There are two primary ways that a cell can divide in to two new cells. The first process is called mitosis, and the other is meiosis. In mitosis, a single cell divides in to two identical copies. This is the process for just about every cell in the body, with the exception of sex cells. Sex cell, which include sperm and ova, are formed by a process called meiosis. There are significant differences between mitosis and meiosis.
In mitosis, you start with a cell that has an entire copy of DNA. The DNA is replicated completely, leaving two identical sets. There are distinct stages for mitosis. They are interphase, prophase, metaphase, anaphase, and telophase. Most of the time the cell is in interphase (about 90% of the life cycle). When the cell needs to divide for the organism to grow, chemical signals trigger the start of mitosis and prophase.
All of the stages of mitosis are regulated closely by a complex series of chemical signals. One step must be completed in entirety before the next stage can begin. During mitosis, the nuclear membrane that holds the DNA of the cell will break down. The DNA is then duplicated, lined up, separated in to equal parts, and sent to each side of the cell that is about to split. Of course, the process is far more complicated than this, but that's the essential process.
Meiosis is a completely different process that results in a very different type of cell. Meiosis is a process where the starting cell divides and leaves only half of the starting DNA compared to what it had to start with. In men, the process yields sperm, while in women, you get an egg (or ova). When the egg and sperm get back together, you have a complete set of DNA for the new organism (aka "the baby").
The stages of meiosis are interphase, meiosis I, and meiosis II. Interphase in meiosis is similar to that in mitosis - it is generally a phase in which the cell grows and gathers energy for the upcoming split.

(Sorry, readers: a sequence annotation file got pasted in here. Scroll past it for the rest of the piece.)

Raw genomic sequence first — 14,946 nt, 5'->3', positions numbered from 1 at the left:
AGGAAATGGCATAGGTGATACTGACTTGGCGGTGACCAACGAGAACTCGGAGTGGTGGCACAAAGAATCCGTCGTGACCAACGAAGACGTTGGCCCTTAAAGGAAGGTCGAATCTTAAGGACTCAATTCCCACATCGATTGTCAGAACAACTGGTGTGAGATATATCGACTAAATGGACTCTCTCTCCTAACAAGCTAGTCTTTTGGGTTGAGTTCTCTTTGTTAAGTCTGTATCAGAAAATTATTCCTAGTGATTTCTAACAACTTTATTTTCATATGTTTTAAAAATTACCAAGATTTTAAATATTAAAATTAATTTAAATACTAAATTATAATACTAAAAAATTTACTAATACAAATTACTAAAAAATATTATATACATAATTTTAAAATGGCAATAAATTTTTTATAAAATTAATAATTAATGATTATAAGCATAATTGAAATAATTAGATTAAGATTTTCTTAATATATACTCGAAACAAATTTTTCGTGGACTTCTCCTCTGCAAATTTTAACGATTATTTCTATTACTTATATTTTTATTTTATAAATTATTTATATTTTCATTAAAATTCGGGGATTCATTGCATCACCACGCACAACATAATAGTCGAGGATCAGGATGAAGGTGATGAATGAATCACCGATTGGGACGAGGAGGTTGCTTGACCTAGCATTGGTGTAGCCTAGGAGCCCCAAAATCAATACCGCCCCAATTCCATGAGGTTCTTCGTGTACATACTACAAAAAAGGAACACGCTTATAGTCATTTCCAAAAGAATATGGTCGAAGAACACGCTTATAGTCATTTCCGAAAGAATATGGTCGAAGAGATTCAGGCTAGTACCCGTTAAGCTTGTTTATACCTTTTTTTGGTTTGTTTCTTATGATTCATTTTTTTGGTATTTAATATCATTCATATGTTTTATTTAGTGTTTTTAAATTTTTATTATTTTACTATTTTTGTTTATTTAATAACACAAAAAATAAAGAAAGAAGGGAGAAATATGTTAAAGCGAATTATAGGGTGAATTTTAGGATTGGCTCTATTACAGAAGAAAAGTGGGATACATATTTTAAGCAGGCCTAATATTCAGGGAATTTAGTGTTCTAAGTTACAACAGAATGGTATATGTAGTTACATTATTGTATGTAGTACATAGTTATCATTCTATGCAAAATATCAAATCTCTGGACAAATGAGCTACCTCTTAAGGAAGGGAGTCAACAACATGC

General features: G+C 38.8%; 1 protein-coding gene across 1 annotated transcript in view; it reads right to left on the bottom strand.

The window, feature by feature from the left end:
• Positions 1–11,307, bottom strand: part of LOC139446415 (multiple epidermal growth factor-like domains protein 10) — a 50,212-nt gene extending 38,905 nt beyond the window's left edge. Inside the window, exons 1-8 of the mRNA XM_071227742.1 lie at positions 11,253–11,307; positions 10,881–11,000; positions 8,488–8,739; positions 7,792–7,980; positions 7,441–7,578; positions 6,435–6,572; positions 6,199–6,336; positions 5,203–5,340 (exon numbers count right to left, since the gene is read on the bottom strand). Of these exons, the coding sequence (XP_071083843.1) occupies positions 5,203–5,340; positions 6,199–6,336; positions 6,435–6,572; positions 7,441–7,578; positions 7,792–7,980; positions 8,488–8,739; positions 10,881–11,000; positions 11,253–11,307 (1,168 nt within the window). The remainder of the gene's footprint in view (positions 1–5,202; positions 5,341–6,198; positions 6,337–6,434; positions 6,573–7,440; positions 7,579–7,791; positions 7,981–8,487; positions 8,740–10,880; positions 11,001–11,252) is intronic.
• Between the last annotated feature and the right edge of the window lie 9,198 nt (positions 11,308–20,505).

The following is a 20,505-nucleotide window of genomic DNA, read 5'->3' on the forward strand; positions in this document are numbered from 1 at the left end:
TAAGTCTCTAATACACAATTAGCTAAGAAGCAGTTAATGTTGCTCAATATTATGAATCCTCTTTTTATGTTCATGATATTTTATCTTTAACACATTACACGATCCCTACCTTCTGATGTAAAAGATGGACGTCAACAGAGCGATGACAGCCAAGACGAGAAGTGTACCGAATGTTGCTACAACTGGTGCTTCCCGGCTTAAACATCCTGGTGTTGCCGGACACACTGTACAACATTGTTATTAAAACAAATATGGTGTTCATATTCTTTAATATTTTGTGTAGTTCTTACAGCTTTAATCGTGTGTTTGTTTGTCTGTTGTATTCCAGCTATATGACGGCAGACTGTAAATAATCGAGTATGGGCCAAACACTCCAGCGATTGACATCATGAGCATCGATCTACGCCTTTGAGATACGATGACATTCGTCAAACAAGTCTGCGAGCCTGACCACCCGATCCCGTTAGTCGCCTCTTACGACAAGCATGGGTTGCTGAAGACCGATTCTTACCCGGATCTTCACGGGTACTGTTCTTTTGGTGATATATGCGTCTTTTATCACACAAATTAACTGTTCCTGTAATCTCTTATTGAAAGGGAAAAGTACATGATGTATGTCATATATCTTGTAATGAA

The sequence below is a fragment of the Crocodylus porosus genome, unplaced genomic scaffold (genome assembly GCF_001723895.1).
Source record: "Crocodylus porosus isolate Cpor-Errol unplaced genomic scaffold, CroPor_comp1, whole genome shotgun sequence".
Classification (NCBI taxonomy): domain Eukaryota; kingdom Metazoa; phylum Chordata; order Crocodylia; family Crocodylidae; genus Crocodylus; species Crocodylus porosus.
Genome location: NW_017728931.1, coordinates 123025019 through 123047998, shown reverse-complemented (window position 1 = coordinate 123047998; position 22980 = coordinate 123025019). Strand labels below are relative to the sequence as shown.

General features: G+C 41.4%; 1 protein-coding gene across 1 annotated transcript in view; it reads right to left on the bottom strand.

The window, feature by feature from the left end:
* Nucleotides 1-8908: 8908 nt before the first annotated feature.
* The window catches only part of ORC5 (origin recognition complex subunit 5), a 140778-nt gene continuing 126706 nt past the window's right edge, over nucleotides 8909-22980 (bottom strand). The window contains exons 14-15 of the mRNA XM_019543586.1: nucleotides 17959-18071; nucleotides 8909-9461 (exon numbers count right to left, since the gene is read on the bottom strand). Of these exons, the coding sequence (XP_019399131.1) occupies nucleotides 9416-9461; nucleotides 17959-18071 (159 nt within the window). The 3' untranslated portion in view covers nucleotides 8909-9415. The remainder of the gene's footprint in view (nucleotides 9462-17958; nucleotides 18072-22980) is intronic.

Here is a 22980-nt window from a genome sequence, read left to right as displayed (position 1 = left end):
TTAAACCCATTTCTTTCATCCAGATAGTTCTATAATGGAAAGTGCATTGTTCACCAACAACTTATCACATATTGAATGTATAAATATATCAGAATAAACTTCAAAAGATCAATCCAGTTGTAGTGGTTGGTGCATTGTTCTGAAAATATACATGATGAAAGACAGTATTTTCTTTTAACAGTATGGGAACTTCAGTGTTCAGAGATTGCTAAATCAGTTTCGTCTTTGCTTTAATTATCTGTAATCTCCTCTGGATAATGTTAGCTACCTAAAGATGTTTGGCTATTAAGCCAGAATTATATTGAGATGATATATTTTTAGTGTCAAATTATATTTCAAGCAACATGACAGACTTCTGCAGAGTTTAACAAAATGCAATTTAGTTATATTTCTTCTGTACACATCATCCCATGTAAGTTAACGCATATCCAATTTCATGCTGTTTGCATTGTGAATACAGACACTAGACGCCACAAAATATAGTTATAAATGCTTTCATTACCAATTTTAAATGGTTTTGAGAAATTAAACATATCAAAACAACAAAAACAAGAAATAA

In meiosis I the cell divides and splits a copy of the DNA in to each daughter cell. The cells after meiosis I has 23 chromosomes (this is for humans, other animals have different numbers for this). However, there are two copies of each chromosome.
The second phase in meiosis is meiosis II. At the end of this phase, there are four cells which came from the first parent cell. Each cell has only half of a complete copy of the DNA necessary to live. Meiosis II has a prophase, metaphase, anaphase, and telophase, just like mitosis. The end result yields a different amount of DNA in the resulting cells, but the basic process is very similar.
There are clear differences between mitosis and meiosis. Mitosis is used by non-sex cells to facilitate growth, while meiosis is the process by which gametes (or sex cells) are made. Remember, the process that goes on here is significantly more complicated that this. The details of meiosis and mitosis can fill entire textbooks. As such, this is a mere introduction to some of the major differences between the two processes.